Bitner only wants to be inside. Outside you can’t hear the music (unless the show took place out of doors), and thus “How would you be able to hear the photographs?” She has rules. “If it’s completely demolished, I can’t photograph it. If it’s turned into a bank, or a chain store, there’s no point. The echoes are gone. But if it’s still there....”
She doesn’t inject herself into the portrait. There’s no setup, or staging (“No need,” she says), no additional lighting unless, as she found at the Howard Theater in Washington D.C., there was only the pitch of black, and lets the space tell her where to position her camera. Much of the time is spent awaiting. “I stand and listen. The space breathes. It tells you how it can be heard.” She might shoot four or five venues a day after researching their histories for many months.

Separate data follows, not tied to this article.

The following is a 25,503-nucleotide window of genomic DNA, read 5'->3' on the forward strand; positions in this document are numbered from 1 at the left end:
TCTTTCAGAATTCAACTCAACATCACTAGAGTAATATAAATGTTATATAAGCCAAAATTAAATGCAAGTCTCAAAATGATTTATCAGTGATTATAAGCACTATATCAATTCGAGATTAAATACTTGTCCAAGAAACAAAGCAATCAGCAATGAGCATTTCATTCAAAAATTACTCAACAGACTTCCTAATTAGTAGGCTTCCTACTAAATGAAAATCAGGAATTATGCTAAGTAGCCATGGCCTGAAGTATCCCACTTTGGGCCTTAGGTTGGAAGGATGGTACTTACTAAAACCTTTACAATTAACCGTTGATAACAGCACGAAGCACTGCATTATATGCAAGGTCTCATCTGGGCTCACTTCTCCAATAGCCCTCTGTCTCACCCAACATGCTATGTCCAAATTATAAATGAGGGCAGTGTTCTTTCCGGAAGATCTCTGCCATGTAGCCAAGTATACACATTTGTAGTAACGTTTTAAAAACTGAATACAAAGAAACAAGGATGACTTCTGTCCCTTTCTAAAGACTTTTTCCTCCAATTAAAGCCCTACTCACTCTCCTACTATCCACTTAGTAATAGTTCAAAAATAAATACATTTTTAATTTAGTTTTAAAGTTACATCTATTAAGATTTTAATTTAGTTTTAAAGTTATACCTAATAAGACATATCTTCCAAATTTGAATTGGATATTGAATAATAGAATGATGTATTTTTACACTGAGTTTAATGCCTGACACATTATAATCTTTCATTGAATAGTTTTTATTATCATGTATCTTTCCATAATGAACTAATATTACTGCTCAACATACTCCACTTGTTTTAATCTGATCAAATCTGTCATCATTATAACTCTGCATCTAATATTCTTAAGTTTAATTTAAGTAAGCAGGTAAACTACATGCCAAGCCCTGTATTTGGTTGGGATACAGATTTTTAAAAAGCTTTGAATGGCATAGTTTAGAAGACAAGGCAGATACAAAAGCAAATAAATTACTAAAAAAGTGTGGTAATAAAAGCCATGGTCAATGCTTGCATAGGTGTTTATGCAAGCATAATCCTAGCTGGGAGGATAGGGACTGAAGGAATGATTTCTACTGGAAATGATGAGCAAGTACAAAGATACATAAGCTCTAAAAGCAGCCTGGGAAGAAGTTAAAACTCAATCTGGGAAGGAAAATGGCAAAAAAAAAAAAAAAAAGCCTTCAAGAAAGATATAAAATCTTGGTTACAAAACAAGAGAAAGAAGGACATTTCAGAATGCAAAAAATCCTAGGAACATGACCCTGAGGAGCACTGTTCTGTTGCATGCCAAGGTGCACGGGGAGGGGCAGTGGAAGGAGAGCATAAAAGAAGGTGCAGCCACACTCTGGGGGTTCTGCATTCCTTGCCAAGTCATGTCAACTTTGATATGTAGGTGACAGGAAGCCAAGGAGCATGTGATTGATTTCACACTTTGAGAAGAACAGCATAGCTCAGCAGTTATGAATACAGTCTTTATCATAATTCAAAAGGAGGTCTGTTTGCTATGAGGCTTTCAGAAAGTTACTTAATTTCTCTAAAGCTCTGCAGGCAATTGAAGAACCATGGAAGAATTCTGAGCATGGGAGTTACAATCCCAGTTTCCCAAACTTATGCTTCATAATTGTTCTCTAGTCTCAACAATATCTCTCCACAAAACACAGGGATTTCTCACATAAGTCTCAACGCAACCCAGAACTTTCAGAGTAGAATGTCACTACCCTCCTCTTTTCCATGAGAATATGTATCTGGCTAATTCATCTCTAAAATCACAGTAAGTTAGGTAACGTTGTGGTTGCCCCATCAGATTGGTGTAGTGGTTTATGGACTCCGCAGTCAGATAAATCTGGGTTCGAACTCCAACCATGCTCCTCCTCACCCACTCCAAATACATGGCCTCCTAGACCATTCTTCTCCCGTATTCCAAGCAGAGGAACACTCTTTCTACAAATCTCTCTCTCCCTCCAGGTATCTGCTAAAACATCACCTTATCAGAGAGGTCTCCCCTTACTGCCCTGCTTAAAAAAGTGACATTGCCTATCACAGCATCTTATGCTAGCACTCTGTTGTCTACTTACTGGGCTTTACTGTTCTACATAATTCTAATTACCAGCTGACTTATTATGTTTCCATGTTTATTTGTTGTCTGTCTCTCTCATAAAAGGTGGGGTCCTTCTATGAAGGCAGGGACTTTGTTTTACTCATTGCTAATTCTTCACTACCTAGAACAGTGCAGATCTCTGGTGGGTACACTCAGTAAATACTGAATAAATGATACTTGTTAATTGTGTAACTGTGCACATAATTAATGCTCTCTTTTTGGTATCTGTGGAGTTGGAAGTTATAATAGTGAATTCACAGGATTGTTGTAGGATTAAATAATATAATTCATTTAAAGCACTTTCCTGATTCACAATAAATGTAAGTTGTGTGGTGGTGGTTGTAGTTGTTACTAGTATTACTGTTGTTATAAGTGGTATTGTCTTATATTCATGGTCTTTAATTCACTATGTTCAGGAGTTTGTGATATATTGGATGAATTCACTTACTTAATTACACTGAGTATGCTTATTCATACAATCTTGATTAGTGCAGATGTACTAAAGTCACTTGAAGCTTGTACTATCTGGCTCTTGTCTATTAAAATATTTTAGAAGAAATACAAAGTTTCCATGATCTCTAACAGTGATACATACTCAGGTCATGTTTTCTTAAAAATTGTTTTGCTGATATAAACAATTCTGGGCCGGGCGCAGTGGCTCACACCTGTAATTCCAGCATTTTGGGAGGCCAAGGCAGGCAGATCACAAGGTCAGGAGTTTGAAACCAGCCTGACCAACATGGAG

“It is not about nostalgia. I am here, in this place, on this day, this is what is left.” And when she visits, people tell her stories about what happened, who played there, how loud or hushed it was and how they were moved, howls of remembrances that provide the frame, and where to hang the photo on a wall where it revolves in consciousness like a record, ready to be played again and again.
“I’ve been on that stage.”
This is the other side of the mirror, the performer’s perspective. Seeing yourself as the audience might, feeling the sound bounce back to you from the second balcony; or listening over the speakers after the once-in-a-life-time take has been emerged from your oversoul. Even for the places I’ve never played, perhaps only imagined, you can feel what kind of music might suddenly arise unbidden from voice and fingers, as the venue guides you toward what it wants to hear, shaping your sound, and how the audience might respond, among the many variables of performance come out to play.